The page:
Editing Historical Images

I’ll admit it: I’ve been having a lot of fun. I had a moderate amount of experience using Photoshop coming into the class, but most of that experience involved slightly editing pictures or creating images from scratch. The tutorials have been really helpful in expanding my skill set in a not-so-intimidating way.  This week I played with two things extensively: first, I tackled the engraving tutorial created by Dr. Petrik, next I tried my hand at coloring an image. While I’m not entirely satisfied with any of these attempts, it was a great start.

[Image removed]

I started with the engraving above. This image is one I collected while I was working on my MA thesis. The engraving is one of the only images we have of the church buildings that housed dual (deaf and hearing) congregations on West Eighteenth St in Manhattan for forty years. The buildings were sold (and almost immediately demolished) in 1894.

Anyway, the image above is pretty clear, but I intentionally cleaned it up as you can see below:

[image removed]

I heightened the contrast to emphasize the details in the engraving and created a clean black and white image. Next I cleaned up the edges of the image – removing the sky and border shading on the top, right and bottom of the image. For me, it’s a cleaner image and something I could use in the creation of a header or something. I contemplated removing the buildings to the left, the sidewalk and bush to the right- but I liked that those features gave the image some context. I could have also removed the shadow that stretches across the face of the building, but let it remain for the same reason.

Next I wanted to try editing an photo:

[Image removed]

This is one of my favorite photos from my research. It is a rare casual photo of prominent deaf community members- in this case they seem to have been promoting a biking club they founded in the city. Given the clarity of the image and my interest in the topic, I decided to work on hand-tinting the image and I was surprised with the results. I spent some time cleaning up the image – removing some dust spots and smudges from the scanner.

[image removed]
Hand-tinted and modified image of Hodgson and Fox.

But I admit, I had too much fun with this. I wanted to emphasize the men and their bikes by coloring them alone- and found myself with a new appreciation for the photo entirely.  I was surprised to realize that Fox (the jaunty fellow on the right) has a cigarette perched on the corner of his lips. A minor fact but I’d missed this detail every other time I looked at the photo. The process of coloring their clothes got me thinking about fabric and color choices a great deal as well – what colors would have been popular at this time? Would Fox have color-coordinated his socks to his tie, as I did?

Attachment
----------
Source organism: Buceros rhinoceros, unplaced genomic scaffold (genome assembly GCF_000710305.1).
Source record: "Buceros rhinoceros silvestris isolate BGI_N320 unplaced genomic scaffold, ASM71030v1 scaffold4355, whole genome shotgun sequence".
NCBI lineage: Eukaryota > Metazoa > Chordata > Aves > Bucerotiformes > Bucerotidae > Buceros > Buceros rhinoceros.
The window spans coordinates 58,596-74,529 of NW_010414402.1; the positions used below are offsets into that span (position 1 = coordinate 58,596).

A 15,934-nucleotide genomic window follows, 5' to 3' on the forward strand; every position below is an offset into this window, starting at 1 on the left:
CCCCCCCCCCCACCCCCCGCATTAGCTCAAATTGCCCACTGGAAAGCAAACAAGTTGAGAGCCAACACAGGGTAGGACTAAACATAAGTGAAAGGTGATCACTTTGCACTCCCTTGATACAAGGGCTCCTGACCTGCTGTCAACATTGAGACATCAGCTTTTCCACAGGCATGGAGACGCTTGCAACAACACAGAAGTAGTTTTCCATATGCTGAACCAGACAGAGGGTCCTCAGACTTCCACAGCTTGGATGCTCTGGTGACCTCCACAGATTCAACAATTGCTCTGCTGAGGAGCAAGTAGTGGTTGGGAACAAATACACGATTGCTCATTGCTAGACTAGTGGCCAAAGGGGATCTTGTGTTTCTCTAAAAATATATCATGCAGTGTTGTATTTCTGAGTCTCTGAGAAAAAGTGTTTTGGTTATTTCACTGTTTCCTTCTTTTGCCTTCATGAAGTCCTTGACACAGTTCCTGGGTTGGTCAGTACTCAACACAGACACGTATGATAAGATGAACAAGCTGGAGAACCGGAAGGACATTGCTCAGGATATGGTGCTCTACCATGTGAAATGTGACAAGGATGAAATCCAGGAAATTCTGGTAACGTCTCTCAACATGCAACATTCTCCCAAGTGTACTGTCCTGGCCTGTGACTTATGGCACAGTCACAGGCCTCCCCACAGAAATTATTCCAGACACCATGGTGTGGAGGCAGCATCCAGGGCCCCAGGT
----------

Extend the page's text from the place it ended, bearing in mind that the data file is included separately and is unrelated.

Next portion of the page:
Because I couldn’t stop myself, I’ll also include a fully tinted image:

[Image removed]
A fully hand-tinted image.

These images are by no means perfect – I would want to spend a significant amount more time adding shading and details. A closer inspection revealed that there may be a pattern on those socks- something I’d like to highlight if I make another pass at these images.

Overall, as with everything, a new means of presenting information can also call up a host of new questions. Still, I’m enjoying the process.

This week I commented on Amanda’s and Beth’s blogs.

One thought on “Editing Historical Images”

  1. Jannelle-

    Wow, I am amazed at how much better the engraving and the photo look after editing. It is interesting that colorizing the photo brought out a detail that you wouldn’t have otherwise noticed. So much detail gets lost in many of the scanned or microfilmed copies of documents and I had never thought about using something like photoshop to restore detail that could be otherwise easily missed. These examples are impressive–great job!

Leave a Reply

Your email address will not be published. Required fields are marked *